Pitchers’ duel turns into a laugher as Giants take 2-0 lead

6 Comments

You wouldn’t know it by the lopsided 9-0 final score, but Game 2 of the World Series was actually an outstanding pitchers’ duel for six-and-half innings Thursday night. Seriously.

Matt Cain extended his postseason scoreless streak to 21.1 innings with his third straight gem and C.J. Wilson nearly matched him pitch for pitch before exiting with a blister on his left middle finger. At that point Edgar Renteria had produced the game’s only run by homering off Wilson as the latest unlikely source of offense for the Giants’ grind-it-out lineup.

And then Texas’ bullpen imploded, allowing seven runs in the eighth inning, all of them with two outs.

This bullpen mess was different than Game 1 of the ALCS because the Rangers were already down by the time the musical relievers started, but just like he did against the Yankees manager Ron Washington let the game slip away in the eighth inning while using just about every pitcher in the bullpen except his best guy, closer Neftali Feliz.

Feliz sat by as Derek Holland came into a 2-0 game and walked three straight batters, forcing in the Giants’ third run. And when Washington mercifully removed Holland from the game to bring in a fresh arm it was Mark Lowe, who missed nearly the entire season with a back injury and was only added to the World Series roster after sitting out the first two rounds of the playoffs.

Lowe promptly followed Holland’s lead by walking in the Giants’ fourth run, gave up a single to make it 6-0, and then gave way to another reliever, rookie Michael Kirkman, who allowed back-to-back extra-base hits to make it 9-0. And all because Washington held back his best reliever–who hadn’t worked in six days and gets another day off Friday–for a “save” situation that never arrived.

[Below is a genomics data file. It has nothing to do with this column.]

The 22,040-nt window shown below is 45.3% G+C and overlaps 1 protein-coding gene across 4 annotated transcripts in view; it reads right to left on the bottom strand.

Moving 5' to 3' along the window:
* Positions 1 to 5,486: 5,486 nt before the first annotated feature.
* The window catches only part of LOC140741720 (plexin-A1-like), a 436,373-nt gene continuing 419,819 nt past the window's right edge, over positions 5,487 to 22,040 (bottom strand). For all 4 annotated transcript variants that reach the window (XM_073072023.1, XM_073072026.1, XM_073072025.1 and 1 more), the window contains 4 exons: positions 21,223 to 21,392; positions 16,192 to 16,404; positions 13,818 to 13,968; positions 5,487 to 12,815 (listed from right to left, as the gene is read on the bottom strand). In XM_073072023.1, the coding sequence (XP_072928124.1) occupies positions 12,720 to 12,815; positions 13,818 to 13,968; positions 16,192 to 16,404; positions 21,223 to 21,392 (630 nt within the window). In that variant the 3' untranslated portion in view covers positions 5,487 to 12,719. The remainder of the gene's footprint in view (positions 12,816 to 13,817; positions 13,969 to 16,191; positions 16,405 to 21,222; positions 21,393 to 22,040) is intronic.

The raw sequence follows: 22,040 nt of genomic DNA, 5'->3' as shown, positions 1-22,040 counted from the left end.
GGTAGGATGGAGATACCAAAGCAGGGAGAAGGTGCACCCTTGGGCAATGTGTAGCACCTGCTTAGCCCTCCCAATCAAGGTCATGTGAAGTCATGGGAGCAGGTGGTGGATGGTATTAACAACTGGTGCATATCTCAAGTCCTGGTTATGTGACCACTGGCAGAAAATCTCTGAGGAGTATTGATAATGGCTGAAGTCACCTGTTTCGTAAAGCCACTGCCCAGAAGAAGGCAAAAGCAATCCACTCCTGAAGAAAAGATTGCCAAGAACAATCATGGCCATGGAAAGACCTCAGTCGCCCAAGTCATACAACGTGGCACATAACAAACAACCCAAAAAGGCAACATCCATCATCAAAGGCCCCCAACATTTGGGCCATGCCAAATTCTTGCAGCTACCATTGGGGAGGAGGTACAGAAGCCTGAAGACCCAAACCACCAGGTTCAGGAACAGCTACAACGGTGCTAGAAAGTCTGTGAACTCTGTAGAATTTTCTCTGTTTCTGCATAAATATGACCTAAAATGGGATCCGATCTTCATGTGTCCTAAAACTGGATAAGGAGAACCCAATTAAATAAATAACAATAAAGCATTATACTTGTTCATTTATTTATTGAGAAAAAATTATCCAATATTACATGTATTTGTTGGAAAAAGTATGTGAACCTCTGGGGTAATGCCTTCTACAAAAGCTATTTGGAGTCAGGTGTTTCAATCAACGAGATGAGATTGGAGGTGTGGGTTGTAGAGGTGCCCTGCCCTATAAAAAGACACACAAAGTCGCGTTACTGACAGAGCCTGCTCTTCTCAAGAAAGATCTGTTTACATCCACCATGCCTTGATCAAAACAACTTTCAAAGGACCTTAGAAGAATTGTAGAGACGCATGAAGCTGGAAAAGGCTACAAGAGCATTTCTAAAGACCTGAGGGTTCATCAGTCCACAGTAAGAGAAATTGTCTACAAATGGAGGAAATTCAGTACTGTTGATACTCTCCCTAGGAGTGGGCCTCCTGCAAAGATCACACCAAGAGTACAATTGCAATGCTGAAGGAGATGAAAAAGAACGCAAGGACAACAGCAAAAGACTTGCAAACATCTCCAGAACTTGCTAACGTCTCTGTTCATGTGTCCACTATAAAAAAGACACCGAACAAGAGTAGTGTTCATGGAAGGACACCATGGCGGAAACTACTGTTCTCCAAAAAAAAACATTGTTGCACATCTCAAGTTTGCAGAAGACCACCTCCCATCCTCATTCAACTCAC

Would the Rangers have been able to rally for two runs off Giants closer Brian Wilson? Probably not, but that comeback was at least within the realm of possibility had Feliz wriggled out trouble rather than the no-name trio of Holland, Lowe, and Kirkman turning the game into a blowout.

We’ll never know how things would have turned out had San Francisco taken a two-run lead into the ninth inning, but here’s what we do know: Texas is in an 0-2 hole and the last 13 teams to lose the first two games on the road have gone on to lose the World Series. They’ll have to win at least two of three in Texas to send things back to AT&T Park … where the Rangers are now 0-11 all time.

Somewhat lost in Cain’s brilliance and Washington’s bullpen mismanagement is that the Giants have now scored 20 runs in two games, which is remarkable for a team that ranked 17th in runs per game during the regular season. They now have nine wins this postseason and in seven of those games they faced a pitcher who ranked among MLB’s top 27 in ERA with a mark of 3.35 or lower: Roy Halladay, Roy Oswalt (twice), Tim Hudson, Cole Hamels, Cliff Lee, and now C.J. Wilson.

Game 3 opponent Colby Lewis wasn’t among those ERA leaders, but he’ll provide another very tough test for the Giants’ offense after shutting down the Yankees in Game 6 of the ALCS. San Francisco will counter with Jonathan Sanchez, whose 3.07 ERA put him in that top-27, but the control-challenged southpaw lasted just two innings against the Phillies in Game 6 of the NLCS after back-to-back strong starts to begin the playoffs.

For the Rangers to get back into the series they simply need Lewis to come up big again, but for the Rangers to win the series they’ll also need Washington to cease being dramatically out-managed by Bruce Bochy.

Phillies’ 6-run ninth tops Cardinals in 6-3 wild-card win

phillies wild card
Stacy Revere/Getty Images
0 Comments

ST. LOUIS — Philadelphia scored six times in the ninth inning off the stingy St. Louis bullpen, highlighted by a bases-loaded single by Jean Segura, and the Phillies beat the NL Central champion Cardinals 6-3 on Friday in the opening game of their National League wild-card series.